Son Yambu brings the fire of Cuban music to the forests of Malaysia!
London-based Cuban expat band Son Yambu http://rwmf.net/performer/son-yambu/ will be bringing the red hot rhythms of Cuban streets straight to Malaysia, during the Rainforest World Music Festival in Kuching this weekend! See my coverage of earlier editions of this outstanding festival here http://jazzuality.com/jazz-event-report/rainforest-world-music-festival-day-three-a-celebration-with-dance/.
They play authentic ‘son Cubano’ – the essential Afro-Cuban music that originated in the streets of eastern Cuba at the turn of the last century. Son is a fusion of Spanish and African rhythms and is the root of all salsa music. Formed in 2011, Son Yambu feature a new generation of mainly Cuban musicians who are all passionate about maintaining the traditions of the genre, continuing the Buena Vista legacy that put Cuban music back on the map in 1997. Son Yambu have recently released their debut CD – ‘La Maravilla’.
Most of the band members hail from Santiago De Cuba, the birthplace of Cuban son, and have the effortless musicianship that only professionalism and passion bring. They join Jazzuality in this exclusive interview on their music, instruments and creative journey!
What was the vision behind founding of your group?
The aim of vision on the band was to keep Cuban son alive to move it forward and develop the Buena Vista tradition. At that particular time in London, there were many Cuban musicians but none of them were playing son Cubano and the world needs more of this beautiful music which is why Son Yambu came together.
Son refers to the genre of the music. Yambu is a rhythm taken from Cuban Rhumba and reflects the African element of Cuban music. We all met on the London music scene where there’s a growing Cuban ex-pat community. Through playing together, our music is quite improvised.
Who would you say are the leading influences in your musical career?
Benny Moré, Arsenio Rodríguez, Sierra Maestra, Los Van Van.
What is the profile of some of the artistes you perform with?
On vocals, and minor percussion, Yuri is an accomplished international singer with a sparkling personality, having performed with the likes of Cachaito of the Buena Vista Social Club. She is a born entertainer, and aficionados have likened her to a young Celia Cruz. The brilliant Oscar Vazquez Romero on trés and backing vocals is another high-class performer.
Yambu’s rhythm section boasts the extraordinary talents of Reynaldo Crespo on bass, Rene ‘Menique’ Savigne on congas and Toby Herschmann on timbales. They’re the force that drives the music along. And soaring above it all, there are the trumpets of Victor Hechevarria and Jaro Barnik. See more details on our website http://www.sonyambu.com/epk.html.
How would you describe your musical journey and genres over the years?
We are maintaining the legacy of son Cuban music. There’s room for everything in the industry – for purists and fusion. Music has constantly evolved by absorbing different outside elements but it is also important to preserve the music in its traditional form.
What new album or video are you working on now?
We’re working on a new album which we hope to record in July. We are currently editing a video which was recorded live at BBC Radio 3 studios in London.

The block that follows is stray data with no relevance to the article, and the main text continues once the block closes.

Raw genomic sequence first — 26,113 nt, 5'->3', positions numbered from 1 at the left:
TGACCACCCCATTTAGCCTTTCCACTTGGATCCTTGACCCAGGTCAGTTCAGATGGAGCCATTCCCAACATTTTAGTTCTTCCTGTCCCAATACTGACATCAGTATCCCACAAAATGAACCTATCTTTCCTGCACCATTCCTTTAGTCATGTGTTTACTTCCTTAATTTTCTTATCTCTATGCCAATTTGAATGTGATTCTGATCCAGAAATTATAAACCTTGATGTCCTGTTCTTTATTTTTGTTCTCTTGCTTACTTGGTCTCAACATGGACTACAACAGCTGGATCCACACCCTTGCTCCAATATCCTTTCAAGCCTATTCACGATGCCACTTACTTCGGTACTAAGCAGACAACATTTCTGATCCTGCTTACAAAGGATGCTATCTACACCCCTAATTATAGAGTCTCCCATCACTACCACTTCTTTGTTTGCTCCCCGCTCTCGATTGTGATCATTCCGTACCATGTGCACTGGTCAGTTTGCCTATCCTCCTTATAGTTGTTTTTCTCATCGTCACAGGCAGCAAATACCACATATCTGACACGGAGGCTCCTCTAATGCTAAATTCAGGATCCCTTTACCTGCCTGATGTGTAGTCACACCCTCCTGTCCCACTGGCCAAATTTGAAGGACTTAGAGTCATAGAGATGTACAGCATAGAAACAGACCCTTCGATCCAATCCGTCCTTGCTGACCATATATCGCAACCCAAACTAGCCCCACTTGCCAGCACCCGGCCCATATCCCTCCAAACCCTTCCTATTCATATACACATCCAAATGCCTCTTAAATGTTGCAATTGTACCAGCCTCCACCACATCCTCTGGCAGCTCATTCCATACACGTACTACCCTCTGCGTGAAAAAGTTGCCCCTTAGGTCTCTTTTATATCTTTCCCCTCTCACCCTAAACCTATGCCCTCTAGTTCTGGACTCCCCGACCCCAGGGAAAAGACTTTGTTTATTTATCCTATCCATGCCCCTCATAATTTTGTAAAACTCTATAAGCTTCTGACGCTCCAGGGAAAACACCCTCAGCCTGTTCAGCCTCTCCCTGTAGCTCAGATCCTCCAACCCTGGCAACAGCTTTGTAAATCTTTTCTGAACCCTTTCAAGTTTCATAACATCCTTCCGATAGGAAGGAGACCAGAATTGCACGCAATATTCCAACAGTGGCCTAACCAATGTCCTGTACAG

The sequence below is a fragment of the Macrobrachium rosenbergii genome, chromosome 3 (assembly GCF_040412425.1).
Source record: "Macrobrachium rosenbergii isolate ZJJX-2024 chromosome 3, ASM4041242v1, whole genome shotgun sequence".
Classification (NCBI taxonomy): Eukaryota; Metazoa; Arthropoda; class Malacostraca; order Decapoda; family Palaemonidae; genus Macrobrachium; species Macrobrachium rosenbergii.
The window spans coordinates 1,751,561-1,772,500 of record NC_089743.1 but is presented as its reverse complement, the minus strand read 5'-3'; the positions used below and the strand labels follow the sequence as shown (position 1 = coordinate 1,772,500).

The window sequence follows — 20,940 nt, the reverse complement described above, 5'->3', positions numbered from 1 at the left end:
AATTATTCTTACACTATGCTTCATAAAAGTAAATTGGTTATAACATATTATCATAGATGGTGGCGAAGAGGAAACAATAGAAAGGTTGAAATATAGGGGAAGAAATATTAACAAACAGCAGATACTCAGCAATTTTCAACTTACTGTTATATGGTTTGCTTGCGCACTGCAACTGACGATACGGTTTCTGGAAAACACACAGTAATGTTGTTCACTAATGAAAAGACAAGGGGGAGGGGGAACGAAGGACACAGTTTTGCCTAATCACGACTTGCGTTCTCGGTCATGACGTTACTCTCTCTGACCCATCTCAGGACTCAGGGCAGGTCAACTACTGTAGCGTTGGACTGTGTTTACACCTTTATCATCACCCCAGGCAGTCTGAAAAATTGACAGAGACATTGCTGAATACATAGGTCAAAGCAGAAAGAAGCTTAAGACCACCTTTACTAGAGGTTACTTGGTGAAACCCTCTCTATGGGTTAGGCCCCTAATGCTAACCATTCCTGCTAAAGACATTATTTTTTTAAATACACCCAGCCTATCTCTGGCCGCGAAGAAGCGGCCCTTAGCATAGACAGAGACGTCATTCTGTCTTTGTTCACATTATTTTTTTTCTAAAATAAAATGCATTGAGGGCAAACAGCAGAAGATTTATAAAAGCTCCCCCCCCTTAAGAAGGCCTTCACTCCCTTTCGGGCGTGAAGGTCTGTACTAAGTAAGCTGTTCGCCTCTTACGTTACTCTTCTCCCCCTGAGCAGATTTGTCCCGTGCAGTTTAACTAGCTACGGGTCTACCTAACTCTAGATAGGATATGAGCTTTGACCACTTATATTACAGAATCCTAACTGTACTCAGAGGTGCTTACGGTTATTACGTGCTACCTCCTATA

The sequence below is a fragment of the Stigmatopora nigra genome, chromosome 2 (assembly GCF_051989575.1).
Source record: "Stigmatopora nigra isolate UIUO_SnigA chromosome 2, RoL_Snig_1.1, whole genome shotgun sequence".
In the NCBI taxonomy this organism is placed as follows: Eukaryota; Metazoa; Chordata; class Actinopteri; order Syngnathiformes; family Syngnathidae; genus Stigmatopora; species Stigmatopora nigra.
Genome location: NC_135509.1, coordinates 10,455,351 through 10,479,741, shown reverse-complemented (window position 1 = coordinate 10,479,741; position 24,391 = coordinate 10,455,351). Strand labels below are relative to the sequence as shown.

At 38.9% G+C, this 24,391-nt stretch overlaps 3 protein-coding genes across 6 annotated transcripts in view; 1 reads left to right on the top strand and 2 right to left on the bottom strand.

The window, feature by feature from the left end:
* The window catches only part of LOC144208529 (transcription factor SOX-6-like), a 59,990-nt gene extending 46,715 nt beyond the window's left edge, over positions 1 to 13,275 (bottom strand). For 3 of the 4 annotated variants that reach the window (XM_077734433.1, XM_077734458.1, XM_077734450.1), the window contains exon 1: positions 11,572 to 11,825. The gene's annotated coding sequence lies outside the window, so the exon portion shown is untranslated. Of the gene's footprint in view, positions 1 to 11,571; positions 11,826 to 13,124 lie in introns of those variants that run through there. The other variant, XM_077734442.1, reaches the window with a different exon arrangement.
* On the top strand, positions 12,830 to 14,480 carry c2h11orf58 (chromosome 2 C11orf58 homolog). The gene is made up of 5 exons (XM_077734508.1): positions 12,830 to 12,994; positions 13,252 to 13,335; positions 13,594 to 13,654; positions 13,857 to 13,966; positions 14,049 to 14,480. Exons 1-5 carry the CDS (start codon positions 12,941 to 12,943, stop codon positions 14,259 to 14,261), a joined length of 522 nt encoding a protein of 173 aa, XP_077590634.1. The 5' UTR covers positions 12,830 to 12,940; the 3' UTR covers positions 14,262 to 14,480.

What have been your previous highlights in playing at live concerts?
There have been many concerts but some of the highlights would include playing at the Shetland Folk Festival. It was an amazing festival and an amazing small island community. The Cork Jazz Festival in Ireland and The Africa Oyé Festival in Liverpool were other highlights.
Which musicians from other countries have you collaborated with?
During the Shetland Folk Festival, in the evenings, all the musicians would get together and play. There were some fantastic collaborations. We played with bluegrass musicians from the Southern United States and folk musicians from Ireland and Canada.
How does your composition process work?
Typically, a band member will bring an idea to a rehearsal. We’ll then kick it around for a bit. Our bass player and musical director would then arrange it and we would develop it further through playing in rehearsals.
Do you also teach workshops for students/musicians?
Yes, we love to teach and do so on a regular basis in various schools.
What can we expect to hear at your upcoming performance in Malaysia?
Some songs will be from our forthcoming release, some will be from our old album ‘La Maravilla’ and some will be re-arrangements from our traditional repertoire. It will be a varied programme with songs that will reflect the rich diversity of Cuban music!
Tell us about the more unusual instruments you have in your ensemble.
We have the trés which is like a Cuban guitar or mandolin – sometimes referred to in Cuba as the poor man’s piano) – playing the distinctive arpeggiated figures that give son its distinctive sound. The music also features percussion (congas/ bongos / timbales) – which reflect the African heritage of son.
How has the Internet and mobile media affected your music?
It’s easier to communicate directly with and reach a wider audience, and that has changed the music industry greatly over recent years.
What kinds of messages do you convey in your music?
Our music is about life with its every day ups and downs rather than being political as such.
Do you have any piece of advice you want to give to aspiring musicians?
Stick with it, follow your heart, study its traditions — and most of all enjoy it!
Interviewed by: Madanmohan Rao
Editor & DJ; World music & Jazz
Global Correspondent for Jazzuality.com
Photos are taken from Son Yambu’s EPK: http://www.sonyambu.com/epk.html